Box 4901 might be the gayest play ever produced in Canada, and it's a profound must-see
The play responds to letters writer Brian Francis received in 1992 after placing a personals ad
Queeries is a weekly column by CBC Arts producer Peter Knegt that queries LGBTQ art, culture and/or identity through a personal lens. It won the 2019 Digital Publishing Award for best digital column in Canada.
"This might be the gayest show that's ever been produced in Canada," Rob Kempson says of the new play Box 4901, which he directed and co-created. "Because every single person on the team is queer, and there's 14 people in the show. So we're looking at a total team of 25 people, all of whom are queer."
Whether or not that all adds up to Box 4901 being our country's gayest stage production is unclear — but what certainly is clear is that it's a unique and profound new addition to Canada's queer theatre canon that asks its audience ro reflect on how their connections to themselves has evolved. Currently on stage at Toronto's Buddies in Bad Times (and then hopefully heading all over), Box 4901 unites seasoned theatre maker Kempson, Governor General's Literary Award-nominated novelist Brian Francis (making his stage debut) and 13 of Toronto's finest queer actors (including Keith Cole, Indrit Kasapi, Eric Morin and Samson Bonkeabantu Brown). Together, they respond to letters Francis received from a 1992 personals ad he placed when he was just starting to come to terms with his sexuality.
"I wouldn't call myself a hoarder, but I keep weird things from my past," Francis explains. "I keep report cards, buttons from childhood...I discovered the other day I kept a lot of my elementary school Valentine's Day cards, which are the best because they are those old school ones and they're all kind of corny."
One of the other things he kept? A box of letters from a personals ad he placed he was 21 years old and living in southwestern Ontario.
"I never really knew why I kept these letters," he says. "They were not letters that I ever responded to. So it's kind of weird, like, 'Why are you hanging on to the letters you didn't respond to?' I think at the time the only reason why I hung on to them was because they kind of represented a really interesting chapter from my life when I was starting to come out. These were sort of artifacts of me kind of coming out into the world — looking for love and finally taking off all the crap that had been loaded on my shoulders for so long and I was finally now ready to meet other gay men."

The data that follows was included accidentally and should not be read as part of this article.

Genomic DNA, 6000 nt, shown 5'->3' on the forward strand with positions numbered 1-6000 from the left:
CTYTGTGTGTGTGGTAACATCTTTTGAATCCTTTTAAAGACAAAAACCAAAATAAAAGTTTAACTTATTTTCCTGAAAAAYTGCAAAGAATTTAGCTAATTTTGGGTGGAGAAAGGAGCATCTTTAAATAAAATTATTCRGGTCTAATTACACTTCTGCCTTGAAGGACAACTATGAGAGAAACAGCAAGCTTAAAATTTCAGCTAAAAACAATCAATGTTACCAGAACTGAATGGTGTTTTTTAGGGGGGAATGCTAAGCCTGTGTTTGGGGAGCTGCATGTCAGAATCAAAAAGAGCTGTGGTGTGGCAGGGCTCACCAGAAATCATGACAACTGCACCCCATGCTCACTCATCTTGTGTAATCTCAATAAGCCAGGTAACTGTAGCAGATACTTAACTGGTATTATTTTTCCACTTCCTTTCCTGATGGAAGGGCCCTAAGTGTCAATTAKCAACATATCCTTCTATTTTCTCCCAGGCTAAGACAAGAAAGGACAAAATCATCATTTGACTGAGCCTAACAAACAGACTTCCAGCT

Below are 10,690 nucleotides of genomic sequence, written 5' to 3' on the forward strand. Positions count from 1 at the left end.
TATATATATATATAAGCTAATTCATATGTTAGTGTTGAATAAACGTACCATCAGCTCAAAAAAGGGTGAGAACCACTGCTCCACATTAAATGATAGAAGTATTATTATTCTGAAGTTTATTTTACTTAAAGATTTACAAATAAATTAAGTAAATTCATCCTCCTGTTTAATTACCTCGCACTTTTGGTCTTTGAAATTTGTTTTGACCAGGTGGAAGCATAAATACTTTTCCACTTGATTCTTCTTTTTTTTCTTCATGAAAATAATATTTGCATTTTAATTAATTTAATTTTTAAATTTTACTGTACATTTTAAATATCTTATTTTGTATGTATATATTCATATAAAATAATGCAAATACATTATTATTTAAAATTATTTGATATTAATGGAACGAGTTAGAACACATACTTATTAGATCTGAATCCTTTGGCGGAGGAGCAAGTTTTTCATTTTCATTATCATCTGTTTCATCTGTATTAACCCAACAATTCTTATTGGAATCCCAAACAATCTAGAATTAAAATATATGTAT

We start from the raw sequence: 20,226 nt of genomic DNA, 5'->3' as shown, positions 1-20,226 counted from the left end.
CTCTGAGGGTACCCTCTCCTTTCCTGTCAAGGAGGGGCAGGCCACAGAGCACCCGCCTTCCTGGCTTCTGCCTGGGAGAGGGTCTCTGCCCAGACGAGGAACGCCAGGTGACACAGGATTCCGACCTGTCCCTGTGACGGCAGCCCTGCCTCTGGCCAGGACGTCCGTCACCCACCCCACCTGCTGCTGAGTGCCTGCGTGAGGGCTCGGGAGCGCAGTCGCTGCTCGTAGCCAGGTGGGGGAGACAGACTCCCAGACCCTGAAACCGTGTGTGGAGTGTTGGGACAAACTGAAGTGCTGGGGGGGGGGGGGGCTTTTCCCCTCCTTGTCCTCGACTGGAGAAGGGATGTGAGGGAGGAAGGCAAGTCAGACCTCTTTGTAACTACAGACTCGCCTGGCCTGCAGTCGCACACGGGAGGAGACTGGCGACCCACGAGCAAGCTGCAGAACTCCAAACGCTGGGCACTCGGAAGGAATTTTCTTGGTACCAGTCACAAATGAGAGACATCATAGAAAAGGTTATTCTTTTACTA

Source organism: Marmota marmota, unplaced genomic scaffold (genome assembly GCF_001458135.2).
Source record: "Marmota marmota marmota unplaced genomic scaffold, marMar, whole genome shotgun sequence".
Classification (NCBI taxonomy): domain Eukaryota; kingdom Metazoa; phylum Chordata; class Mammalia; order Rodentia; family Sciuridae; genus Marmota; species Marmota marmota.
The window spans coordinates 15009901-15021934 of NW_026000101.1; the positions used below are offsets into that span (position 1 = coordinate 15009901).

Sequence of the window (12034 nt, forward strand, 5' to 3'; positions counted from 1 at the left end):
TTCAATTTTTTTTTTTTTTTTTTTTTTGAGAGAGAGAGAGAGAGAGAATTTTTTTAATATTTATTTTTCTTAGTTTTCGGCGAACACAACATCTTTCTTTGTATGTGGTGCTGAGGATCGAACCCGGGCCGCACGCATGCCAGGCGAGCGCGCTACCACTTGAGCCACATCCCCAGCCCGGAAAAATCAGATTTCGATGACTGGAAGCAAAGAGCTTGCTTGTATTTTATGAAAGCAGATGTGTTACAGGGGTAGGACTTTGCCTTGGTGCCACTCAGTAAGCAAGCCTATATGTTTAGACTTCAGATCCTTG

Francis had a thought: what if he responded to them now, 28 years after the fact?
"It was kind of an interesting exercise to try to remember who I was at 21 but also trying to find an entry point in these letters for me to reflect on a number of things that I'm dealing with: age, loneliness, self-acceptance — things that I'm dealing with as I hurtle toward middle age, if I'm not already there. I'm still working through a lot of stuff and that never goes away. Whether you're 21 or you're 49, the circumstances around your life may be similar or different, but you still are always fundamentally grappling who you are and how you connect to yourself."
That exercise was the genesis of Box 4901, though at first Francis never imagined it would evolve into something that took place on a stage.
"I thought, 'I don't know what I have here,'" he says. "'I have some pages...is it a podcast? Is it a website?' I knew wasn't going to be a book as it was way too short. So I gave it to Rob [Kempson] who was working on an adaptation of my second book. And he was like, 'I totally see this as a production onstage.'"